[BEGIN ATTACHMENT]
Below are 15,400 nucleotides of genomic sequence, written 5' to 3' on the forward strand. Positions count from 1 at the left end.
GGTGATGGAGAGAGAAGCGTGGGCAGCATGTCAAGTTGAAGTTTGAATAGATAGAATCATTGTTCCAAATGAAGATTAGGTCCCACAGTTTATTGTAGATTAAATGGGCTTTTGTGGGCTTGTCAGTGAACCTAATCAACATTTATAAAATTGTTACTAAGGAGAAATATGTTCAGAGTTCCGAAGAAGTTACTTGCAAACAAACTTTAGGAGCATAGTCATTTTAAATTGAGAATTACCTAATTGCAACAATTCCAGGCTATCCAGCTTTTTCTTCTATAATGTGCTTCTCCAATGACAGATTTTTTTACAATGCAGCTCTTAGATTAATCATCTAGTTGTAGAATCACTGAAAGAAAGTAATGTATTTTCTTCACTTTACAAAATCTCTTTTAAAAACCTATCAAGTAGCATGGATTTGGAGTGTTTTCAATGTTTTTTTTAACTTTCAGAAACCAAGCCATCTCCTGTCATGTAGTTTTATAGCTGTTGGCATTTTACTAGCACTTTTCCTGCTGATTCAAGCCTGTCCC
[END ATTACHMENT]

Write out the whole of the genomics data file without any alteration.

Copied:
Below are 15,400 nucleotides of genomic sequence, written 5' to 3' on the forward strand. Positions count from 1 at the left end.
GGTGATGGAGAGAGAAGCGTGGGCAGCATGTCAAGTTGAAGTTTGAATAGATAGAATCATTGTTCCAAATGAAGATTAGGTCCCACAGTTTATTGTAGATTAAATGGGCTTTTGTGGGCTTGTCAGTGAACCTAATCAACATTTATAAAATTGTTACTAAGGAGAAATATGTTCAGAGTTCCGAAGAAGTTACTTGCAAACAAACTTTAGGAGCATAGTCATTTTAAATTGAGAATTACCTAATTGCAACAATTCCAGGCTATCCAGCTTTTTCTTCTATAATGTGCTTCTCCAATGACAGATTTTTTTACAATGCAGCTCTTAGATTAATCATCTAGTTGTAGAATCACTGAAAGAAAGTAATGTATTTTCTTCACTTTACAAAATCTCTTTTAAAAACCTATCAAGTAGCATGGATTTGGAGTGTTTTCAATGTTTTTTTTAACTTTCAGAAACCAAGCCATCTCCTGTCATGTAGTTTTATAGCTGTTGGCATTTTACTAGCACTTTTCCTGCTGATTCAAGCCTGTCCC